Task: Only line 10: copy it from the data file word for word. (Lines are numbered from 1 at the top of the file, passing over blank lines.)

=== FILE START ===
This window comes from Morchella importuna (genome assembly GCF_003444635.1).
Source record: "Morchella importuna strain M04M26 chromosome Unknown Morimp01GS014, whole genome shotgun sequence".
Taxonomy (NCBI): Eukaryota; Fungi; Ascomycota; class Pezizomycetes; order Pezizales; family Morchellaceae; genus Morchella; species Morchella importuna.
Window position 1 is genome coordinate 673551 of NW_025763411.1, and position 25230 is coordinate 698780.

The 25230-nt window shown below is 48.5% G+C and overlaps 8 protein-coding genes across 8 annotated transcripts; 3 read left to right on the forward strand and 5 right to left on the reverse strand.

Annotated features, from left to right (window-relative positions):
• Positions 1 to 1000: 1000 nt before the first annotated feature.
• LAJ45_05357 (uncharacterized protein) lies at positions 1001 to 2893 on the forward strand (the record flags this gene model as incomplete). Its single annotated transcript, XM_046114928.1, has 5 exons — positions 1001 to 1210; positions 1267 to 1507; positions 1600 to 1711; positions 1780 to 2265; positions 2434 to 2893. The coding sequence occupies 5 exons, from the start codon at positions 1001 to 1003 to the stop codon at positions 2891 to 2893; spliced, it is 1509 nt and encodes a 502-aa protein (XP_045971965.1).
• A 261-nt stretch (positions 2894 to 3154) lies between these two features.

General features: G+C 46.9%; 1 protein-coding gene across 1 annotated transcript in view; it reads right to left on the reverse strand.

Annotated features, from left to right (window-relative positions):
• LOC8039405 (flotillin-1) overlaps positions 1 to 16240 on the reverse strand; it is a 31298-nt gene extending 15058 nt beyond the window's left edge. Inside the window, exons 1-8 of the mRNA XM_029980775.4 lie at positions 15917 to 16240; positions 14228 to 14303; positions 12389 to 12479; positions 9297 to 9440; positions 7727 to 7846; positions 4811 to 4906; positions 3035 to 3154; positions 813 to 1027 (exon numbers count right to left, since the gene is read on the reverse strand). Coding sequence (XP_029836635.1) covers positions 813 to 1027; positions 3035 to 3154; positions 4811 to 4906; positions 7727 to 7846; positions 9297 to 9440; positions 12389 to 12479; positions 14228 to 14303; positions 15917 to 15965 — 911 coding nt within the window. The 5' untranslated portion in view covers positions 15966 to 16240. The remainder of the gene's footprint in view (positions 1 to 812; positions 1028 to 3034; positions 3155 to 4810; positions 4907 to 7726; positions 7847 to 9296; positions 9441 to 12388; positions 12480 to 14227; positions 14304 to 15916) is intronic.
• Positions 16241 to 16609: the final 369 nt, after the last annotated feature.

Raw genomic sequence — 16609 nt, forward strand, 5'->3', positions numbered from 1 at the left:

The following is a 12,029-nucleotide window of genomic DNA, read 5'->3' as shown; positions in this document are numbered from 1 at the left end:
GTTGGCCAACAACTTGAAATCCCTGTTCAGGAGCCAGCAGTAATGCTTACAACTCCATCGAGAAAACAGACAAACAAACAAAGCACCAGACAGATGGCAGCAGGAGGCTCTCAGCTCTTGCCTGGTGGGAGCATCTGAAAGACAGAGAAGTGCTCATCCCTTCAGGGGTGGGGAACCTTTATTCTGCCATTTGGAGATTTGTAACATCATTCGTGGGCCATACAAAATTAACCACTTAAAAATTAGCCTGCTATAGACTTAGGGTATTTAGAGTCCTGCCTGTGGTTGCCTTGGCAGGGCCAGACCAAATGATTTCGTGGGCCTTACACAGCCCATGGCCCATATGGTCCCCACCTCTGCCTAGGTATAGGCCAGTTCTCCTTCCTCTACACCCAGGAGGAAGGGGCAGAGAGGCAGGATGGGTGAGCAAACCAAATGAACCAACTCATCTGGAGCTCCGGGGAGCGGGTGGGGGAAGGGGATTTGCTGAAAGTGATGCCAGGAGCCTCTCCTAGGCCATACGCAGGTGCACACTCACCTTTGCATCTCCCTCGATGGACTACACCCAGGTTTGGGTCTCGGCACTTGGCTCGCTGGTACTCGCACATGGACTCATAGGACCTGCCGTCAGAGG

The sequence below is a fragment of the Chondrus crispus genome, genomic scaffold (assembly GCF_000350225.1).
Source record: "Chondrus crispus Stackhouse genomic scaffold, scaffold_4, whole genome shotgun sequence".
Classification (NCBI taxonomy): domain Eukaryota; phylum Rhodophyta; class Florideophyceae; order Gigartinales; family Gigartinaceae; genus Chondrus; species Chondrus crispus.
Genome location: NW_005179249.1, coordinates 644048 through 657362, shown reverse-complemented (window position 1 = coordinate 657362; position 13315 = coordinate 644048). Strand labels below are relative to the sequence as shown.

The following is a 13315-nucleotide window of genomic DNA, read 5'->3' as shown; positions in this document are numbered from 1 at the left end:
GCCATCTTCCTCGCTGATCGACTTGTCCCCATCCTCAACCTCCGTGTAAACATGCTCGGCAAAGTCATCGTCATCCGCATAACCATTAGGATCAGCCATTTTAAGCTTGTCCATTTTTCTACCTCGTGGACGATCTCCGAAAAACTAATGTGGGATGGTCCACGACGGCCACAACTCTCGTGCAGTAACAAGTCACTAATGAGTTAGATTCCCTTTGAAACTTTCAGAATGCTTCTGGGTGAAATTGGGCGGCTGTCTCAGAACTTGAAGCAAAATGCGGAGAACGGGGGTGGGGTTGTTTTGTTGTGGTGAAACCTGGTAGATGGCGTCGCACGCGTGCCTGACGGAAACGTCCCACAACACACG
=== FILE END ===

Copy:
General features: G+C 46.9%; 1 protein-coding gene across 1 annotated transcript in view; it reads right to left on the reverse strand.